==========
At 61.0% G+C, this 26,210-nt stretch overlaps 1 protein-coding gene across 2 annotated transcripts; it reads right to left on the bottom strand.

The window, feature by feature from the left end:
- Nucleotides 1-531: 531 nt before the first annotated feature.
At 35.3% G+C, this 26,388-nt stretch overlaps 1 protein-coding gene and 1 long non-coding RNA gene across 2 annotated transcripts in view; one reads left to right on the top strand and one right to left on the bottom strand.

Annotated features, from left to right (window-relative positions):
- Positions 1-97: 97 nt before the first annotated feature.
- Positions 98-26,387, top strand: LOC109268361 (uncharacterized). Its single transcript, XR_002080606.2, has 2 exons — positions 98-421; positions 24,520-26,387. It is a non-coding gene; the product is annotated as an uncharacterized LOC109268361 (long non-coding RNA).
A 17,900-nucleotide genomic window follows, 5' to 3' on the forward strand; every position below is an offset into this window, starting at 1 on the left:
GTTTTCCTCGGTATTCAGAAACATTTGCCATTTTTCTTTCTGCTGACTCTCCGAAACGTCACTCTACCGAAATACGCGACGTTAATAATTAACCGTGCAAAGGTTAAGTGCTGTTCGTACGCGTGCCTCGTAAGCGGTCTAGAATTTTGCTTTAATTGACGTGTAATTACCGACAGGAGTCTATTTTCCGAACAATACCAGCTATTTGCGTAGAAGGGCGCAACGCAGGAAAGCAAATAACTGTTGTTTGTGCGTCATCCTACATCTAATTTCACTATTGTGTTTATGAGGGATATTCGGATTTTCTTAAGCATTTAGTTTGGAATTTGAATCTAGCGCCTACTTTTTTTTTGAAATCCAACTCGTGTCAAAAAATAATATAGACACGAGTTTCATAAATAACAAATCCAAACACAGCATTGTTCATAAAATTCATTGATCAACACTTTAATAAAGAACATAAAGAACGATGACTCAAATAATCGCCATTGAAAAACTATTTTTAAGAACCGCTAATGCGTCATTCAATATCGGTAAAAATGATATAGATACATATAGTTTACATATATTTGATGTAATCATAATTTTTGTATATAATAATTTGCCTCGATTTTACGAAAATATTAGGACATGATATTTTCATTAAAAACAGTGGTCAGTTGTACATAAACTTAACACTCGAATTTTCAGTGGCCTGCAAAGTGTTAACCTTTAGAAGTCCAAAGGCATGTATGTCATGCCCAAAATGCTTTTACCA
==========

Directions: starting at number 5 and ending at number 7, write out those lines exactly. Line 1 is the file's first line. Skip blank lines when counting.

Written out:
Annotated features, from left to right (window-relative positions):
- Positions 1-97: 97 nt before the first annotated feature.
- Positions 98-26,387, top strand: LOC109268361 (uncharacterized). Its single transcript, XR_002080606.2, has 2 exons — positions 98-421; positions 24,520-26,387. It is a non-coding gene; the product is annotated as an uncharacterized LOC109268361 (long non-coding RNA).